The Klementinum (or the Clementinum) is closely connected with humanities, astronomy and mathematics. This important building was originally built as a Jesuit college and its large complex housed different schools over the course of history.  The original library of the Charles University, which became the basis for the National Library, has always been an important part of the Klementinum. Nowadays, most of the Klementinum grounds are used and administered by the National Library.

Useful information for visitors

Address: Mariánské náměstí 5, Prague - Old Town
GPS: 50.08660500, 14.41567190
Klementinum map

Public transport connections

Mariánské náměstí bus stop
Staroměstská bus stop, tram stop, metro station (green line)

Opening hours and admission

Tours take place daily and include the Baroque Library Hall, the Meridian Hall and the Astronomical Tower. For up-to-date information about the tours visit www.klementinum.com.

Interesting facts about Klementinum

The vast complex of the Klementinum is one of the largest wedding venues in Europe. It was constructed in the high Baroque style, although several minor Classicist adjustments also left their mark on the building. The Klementinum complex also includes St Salvator Church, St Clement’s Cathedral , the Chapel of the Assumption of the Virgin Mary, the Chapel of Mirrors, the Chapel of St John of Nepomuk and, last but not least, the Astronomical Tower, where the Observatory was housed until 1938.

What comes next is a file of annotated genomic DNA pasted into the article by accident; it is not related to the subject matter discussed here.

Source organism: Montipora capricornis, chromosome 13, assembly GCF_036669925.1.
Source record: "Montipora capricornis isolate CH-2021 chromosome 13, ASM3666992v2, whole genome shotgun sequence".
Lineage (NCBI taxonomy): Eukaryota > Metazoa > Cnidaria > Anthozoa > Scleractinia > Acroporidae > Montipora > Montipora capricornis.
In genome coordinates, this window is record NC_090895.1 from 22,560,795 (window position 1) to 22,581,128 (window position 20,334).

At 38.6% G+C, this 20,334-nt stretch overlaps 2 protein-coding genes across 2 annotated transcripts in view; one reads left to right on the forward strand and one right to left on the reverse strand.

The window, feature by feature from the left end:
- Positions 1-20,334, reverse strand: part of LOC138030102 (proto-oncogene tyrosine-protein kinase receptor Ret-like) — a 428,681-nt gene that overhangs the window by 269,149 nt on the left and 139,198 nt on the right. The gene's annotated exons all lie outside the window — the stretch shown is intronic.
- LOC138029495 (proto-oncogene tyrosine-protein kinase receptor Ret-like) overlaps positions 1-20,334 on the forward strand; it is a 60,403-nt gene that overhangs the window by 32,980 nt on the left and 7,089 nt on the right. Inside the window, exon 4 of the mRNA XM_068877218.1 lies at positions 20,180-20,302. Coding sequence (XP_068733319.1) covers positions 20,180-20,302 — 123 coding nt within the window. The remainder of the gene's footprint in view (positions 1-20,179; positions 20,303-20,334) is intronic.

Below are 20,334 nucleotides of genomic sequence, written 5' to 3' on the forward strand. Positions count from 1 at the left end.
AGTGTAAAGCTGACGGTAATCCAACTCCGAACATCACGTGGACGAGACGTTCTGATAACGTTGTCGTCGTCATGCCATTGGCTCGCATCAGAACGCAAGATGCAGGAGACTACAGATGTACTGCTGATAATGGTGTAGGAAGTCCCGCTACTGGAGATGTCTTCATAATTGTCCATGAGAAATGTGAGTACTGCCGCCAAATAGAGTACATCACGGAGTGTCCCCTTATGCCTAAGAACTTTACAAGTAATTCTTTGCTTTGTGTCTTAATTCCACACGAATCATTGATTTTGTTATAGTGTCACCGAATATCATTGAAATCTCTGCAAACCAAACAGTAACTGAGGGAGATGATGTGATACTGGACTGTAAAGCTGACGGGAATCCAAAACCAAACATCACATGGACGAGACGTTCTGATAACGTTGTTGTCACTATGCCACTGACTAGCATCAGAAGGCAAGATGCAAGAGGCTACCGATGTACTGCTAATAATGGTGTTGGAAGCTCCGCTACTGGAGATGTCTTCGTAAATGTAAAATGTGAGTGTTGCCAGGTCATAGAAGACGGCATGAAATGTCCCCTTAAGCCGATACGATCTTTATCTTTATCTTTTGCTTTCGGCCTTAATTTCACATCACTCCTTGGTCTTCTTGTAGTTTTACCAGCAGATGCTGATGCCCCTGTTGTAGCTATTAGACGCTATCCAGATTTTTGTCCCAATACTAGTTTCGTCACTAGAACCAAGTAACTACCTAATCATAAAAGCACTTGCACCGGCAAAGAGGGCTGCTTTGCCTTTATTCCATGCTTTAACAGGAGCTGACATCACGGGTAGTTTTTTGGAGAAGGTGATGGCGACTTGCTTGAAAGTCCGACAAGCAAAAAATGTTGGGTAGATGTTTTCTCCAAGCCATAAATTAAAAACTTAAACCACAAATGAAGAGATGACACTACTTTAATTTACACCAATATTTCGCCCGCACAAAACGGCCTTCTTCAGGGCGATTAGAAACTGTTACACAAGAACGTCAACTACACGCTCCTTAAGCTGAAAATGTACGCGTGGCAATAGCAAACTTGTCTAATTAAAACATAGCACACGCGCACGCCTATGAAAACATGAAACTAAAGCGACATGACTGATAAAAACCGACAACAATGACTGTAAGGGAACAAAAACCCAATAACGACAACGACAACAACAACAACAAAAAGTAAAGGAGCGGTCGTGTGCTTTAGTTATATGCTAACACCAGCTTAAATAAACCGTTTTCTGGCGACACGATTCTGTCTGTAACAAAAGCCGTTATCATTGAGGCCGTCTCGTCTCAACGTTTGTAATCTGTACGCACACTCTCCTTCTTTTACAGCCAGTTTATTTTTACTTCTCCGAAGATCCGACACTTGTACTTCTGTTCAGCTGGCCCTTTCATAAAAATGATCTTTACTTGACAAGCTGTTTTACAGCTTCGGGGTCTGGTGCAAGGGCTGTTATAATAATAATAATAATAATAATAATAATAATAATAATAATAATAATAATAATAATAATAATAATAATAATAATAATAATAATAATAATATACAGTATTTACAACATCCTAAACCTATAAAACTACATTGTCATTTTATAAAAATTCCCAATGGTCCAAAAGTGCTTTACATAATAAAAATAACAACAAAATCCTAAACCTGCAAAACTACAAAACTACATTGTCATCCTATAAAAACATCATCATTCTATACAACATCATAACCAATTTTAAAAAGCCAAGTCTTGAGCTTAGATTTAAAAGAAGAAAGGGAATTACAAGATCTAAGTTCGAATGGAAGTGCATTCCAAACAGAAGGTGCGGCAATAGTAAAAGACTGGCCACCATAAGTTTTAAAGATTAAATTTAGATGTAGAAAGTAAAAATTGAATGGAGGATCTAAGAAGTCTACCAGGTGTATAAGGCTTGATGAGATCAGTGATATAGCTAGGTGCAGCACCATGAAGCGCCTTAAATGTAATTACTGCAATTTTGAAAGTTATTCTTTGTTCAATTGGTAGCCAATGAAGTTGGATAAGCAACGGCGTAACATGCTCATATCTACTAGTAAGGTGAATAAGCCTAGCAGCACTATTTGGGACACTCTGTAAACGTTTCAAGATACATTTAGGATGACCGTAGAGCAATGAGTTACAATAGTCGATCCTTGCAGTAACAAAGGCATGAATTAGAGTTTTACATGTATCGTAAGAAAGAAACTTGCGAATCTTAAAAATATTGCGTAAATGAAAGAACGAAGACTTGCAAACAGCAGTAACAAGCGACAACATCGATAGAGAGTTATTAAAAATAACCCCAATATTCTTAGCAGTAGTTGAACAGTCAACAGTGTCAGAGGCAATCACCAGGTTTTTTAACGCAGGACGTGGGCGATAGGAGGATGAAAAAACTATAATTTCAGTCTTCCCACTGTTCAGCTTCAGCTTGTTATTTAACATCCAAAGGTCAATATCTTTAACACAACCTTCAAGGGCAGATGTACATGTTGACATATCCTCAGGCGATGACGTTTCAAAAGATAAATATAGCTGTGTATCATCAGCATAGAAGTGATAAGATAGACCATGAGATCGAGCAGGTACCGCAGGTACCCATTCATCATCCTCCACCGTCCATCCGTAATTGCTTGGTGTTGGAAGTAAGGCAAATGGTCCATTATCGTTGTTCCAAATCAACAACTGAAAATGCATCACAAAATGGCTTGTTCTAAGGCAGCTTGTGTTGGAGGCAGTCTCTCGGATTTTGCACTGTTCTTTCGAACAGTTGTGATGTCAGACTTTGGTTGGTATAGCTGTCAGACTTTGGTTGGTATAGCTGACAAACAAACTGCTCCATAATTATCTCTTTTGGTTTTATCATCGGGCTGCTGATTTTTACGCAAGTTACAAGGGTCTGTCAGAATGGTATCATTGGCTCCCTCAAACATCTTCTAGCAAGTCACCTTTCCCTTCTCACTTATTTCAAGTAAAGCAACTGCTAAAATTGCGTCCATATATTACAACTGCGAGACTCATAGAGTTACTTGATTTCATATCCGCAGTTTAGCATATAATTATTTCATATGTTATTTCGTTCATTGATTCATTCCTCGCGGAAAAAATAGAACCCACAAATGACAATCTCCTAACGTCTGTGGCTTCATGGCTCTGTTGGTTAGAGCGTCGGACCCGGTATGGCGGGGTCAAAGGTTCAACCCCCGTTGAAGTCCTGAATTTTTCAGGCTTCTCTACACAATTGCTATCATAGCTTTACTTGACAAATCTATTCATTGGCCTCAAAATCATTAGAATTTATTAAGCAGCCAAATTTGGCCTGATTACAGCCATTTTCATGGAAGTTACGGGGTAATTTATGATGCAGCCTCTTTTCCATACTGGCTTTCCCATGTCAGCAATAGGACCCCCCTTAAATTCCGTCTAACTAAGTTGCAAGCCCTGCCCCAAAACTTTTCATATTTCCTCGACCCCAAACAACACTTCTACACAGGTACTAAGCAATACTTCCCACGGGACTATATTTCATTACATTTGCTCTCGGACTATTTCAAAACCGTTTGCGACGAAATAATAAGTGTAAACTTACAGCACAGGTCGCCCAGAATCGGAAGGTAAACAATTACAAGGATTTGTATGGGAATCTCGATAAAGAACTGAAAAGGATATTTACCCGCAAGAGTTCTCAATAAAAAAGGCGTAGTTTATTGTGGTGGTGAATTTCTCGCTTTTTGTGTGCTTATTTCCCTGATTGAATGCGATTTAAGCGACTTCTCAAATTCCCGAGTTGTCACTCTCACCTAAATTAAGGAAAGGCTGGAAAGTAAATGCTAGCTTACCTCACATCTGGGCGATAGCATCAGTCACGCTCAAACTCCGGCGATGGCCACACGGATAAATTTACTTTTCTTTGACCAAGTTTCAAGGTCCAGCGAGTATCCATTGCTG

The history of the Klementinum is linked with the Jesuits who ran their own school there as a counterbalance to the Protestant Charles University, until both universities were merged. Humanities and natural sciences, mainly astronomy and mathematics, were studied and developed at the Klementinum. The original Observatory can even boast historically the greatest number of systematic meteorological observations in Central Europe.


The Baroque Library was first opened in 1722 as part of the Jesuit University and is today considered one of the most beautiful libraries in the world, mainly thanks to its magnificent ceiling frescoes created by painter Jan Hiebl. There are more than 20,000 volumes and since 1990 the library has carried its original name from 1781– the National Library.

Nearby historical sights